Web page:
He’s long gone now, but when I was a kid it seemed like Vincent Price was everywhere.
The legendary American actor made a career for himself as the face — but especially voice — of the macabre. He earned a reputation as someone who rarely turned down a job. In addition to being in more than 100 films, he did television shows, countless commercials and a bevy of memorable cameos on a number of records in my collection.
He was many things — a knowledgeable art collector, a gourmet cook, an author and an LGBTQ advocate. He was one of the first Hollywood actors to film an anti-disinformation PSA about HIV/AIDS.
My introduction to Price happened on television. I was a huge fan of the now-cult classic Hilarious House Of Frightenstein, a kids’ show done in 1971 on Hamilton’s CHCH. It ran for ages in syndicated reruns, which is where I found it, probably around age 5. The show was set in Castle Frightenstein, occupied by The Count and a group of oddball creeps and weirdos — Griselda the Witch, Bwana Clyde Batty the safari guide, The Oracle, The Librarian, The Wolfman, Dr. Pet Vet, Igor and physics lecturer Prof. Julius Sumner Miller for some reason. You see, The Count had been exiled from Transylvania until he could get his Frankenstein-like monster “Brucie” to work again. Until such time, he and his pals hunkered down and viewers were treated to visits with each of them as individual segments. These segments were introduced by Price, who recited little poems from outside the castle walls, like a kindly but creepy old narrator or host.
I dressed up as him for Halloween one year, courtesy of my father’s Brylcreem. Nobody knew who I was. So Price was already famous to me when I saw him in a Halloween episode of The Muppet Show and a regular commercial for Tilex.
And then I noticed the musical cameos. Fittingly, it was also courtesy of The Muppet Show that I found Alice Cooper. For my 10th birthday I received a copy of Welcome To My Nightmare.The unmistakable voice of Price does the introduction to The Black Widow on the 1975 album, which marked Cooper’s first venture as a solo artist. The Black Widow introduction was written by Cooper and producer Bob Ezrin. It has Price acting as a tour guide at a nature museum, arriving at the spider collection. He quickly descends into raving about the black widow and his hopes that it takes over the world from man. Technically, Price’s bit comes at the end of the track Devil’s Food.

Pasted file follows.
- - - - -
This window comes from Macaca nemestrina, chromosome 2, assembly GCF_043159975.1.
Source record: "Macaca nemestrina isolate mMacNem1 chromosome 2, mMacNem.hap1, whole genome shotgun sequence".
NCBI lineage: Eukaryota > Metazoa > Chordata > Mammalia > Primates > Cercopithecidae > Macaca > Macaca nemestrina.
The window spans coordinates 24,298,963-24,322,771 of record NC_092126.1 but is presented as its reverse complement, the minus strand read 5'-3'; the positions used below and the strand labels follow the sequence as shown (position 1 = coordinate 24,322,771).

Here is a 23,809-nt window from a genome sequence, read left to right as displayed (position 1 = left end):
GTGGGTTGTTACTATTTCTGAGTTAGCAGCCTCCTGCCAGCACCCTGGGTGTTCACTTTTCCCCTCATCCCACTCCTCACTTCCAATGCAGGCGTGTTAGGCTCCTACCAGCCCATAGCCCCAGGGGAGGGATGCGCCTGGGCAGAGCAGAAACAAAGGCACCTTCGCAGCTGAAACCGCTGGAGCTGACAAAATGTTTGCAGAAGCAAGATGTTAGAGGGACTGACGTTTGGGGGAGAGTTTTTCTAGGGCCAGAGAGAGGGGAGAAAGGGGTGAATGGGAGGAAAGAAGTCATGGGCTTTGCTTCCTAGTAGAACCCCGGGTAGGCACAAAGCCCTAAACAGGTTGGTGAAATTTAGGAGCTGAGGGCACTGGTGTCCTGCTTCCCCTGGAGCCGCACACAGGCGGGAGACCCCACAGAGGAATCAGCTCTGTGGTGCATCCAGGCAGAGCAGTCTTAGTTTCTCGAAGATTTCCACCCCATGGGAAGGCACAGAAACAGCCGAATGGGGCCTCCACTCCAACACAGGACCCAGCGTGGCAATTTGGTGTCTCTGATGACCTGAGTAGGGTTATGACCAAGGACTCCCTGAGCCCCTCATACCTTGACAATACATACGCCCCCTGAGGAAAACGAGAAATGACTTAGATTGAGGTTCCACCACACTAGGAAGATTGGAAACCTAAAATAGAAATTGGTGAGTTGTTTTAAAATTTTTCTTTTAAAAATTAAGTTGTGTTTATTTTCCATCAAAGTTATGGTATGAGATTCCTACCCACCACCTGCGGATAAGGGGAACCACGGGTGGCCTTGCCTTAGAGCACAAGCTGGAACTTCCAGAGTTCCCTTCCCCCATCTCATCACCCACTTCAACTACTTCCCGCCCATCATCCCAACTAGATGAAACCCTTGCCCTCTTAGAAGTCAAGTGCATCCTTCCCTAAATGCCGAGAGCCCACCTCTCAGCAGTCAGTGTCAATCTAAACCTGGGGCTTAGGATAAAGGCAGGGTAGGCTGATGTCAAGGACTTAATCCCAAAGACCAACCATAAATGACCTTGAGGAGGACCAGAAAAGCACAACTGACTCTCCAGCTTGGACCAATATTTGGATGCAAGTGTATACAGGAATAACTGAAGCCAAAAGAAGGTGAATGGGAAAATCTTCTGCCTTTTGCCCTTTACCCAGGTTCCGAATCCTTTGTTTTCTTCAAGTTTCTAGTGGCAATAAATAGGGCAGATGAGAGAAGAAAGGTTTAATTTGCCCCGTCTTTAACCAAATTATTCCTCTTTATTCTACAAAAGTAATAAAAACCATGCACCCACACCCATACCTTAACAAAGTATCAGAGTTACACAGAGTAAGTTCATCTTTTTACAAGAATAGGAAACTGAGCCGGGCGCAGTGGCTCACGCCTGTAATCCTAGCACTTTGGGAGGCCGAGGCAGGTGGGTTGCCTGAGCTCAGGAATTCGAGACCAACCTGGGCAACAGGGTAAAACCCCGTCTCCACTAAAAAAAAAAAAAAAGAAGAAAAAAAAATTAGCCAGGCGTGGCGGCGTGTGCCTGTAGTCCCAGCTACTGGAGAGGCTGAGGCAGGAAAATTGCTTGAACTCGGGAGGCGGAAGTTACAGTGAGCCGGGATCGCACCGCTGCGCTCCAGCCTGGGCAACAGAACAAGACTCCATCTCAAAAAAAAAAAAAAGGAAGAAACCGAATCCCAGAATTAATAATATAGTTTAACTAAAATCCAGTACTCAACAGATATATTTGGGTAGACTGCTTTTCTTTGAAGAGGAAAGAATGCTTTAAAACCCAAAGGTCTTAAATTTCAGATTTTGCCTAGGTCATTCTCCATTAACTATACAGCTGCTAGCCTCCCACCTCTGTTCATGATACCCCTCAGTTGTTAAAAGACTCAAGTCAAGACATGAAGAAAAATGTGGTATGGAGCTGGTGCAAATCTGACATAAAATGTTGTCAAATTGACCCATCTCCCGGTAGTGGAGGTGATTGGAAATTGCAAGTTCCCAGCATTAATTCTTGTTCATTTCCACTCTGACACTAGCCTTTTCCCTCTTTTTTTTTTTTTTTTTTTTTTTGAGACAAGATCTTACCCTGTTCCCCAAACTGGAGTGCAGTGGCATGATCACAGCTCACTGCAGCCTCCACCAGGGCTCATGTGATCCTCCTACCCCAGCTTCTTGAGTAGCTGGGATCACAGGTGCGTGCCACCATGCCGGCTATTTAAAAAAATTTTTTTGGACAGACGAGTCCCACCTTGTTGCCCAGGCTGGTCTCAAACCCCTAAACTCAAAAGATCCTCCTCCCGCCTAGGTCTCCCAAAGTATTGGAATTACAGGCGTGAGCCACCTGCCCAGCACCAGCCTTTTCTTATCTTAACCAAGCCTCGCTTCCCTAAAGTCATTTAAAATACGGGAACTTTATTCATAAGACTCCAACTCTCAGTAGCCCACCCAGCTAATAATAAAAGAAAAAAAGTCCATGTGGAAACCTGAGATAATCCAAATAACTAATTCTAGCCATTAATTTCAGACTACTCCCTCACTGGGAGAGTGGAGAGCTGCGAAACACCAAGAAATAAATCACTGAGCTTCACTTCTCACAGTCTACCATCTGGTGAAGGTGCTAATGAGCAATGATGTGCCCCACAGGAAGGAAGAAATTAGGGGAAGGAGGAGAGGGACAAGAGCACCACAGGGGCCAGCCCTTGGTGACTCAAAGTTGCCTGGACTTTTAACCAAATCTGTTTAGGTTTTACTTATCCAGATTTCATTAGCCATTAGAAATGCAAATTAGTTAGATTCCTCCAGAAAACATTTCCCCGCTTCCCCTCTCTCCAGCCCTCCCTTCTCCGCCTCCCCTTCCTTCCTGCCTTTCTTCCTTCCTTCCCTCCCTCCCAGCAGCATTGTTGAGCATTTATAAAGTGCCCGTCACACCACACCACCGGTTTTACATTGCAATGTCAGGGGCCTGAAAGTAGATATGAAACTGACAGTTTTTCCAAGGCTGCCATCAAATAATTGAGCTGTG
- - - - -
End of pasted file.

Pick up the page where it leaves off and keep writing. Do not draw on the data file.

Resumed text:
Eight years later, Price did another voice cameo which reached a much bigger audience. The title track from Michael Jackson’s 1983 smash Thriller boasts an end monologue and extended, iconic laugh by Price which also features prominently in the incredibly popular long-form music video.
Like I mentioned, around this time it seemed as though Price was everywhere. This was the era of the ’80s when 3D movies were popular again — Amityville 3D, Jaws 3D and all those Dr. Tongue skits on SCTV. I remember the local Pembroke TV station aired three 3D movies one evening. In order to watch them, you had to go get a pair of 3D glasses from a local Mac’s convenience store. I did, and was able to watch Price in House Of Wax.
Searching Price’s name on the Discogs database returns nearly 70 results — albums and compilations he’s been part of. They range from cheesy advertising records to horror anthologies and a healthy number of poetry readings. His other mainstream rock album appearance happened in 1975 for former Deep Purple bassist Roger Glover’s live performances based on his 1974 concept album The Butterfly Ball and the Grasshopper’s Feast. Price performed Dawn, Magician Moth, and The Feast in the company of Ian Gillan, David Coverdale and Ronnie James Dio.
Speaking of Deep Purple, they actually did a tribute song to Price called Vincent Price on 2013’s Now What?! album. The track, written by the band and producer Ezrin, was also released as a single. And Purple weren’t the only band to immortalize Price in song — ZZ Top put out Vincent Price Blues on 1996’s Rhythmeen. U.K. act Zombina and the Skeletones also did a song called Vincent Price in 2008.
If you want to find Price doing a proper song of his own, such a thing does exist. In 1977 he put out a single, covering the 1962 novelty hit The Monster Mash. The flipside is something called The Bard’s Own Recipe. This 7″ is pretty scarce, but I’m closing in one one.
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Area Resident is an Ottawa-based journalist, recording artist, music collector and re-seller. Hear (and buy) his music on Bandcamp, email him HERE, follow him on Instagram and check him out on Discogs.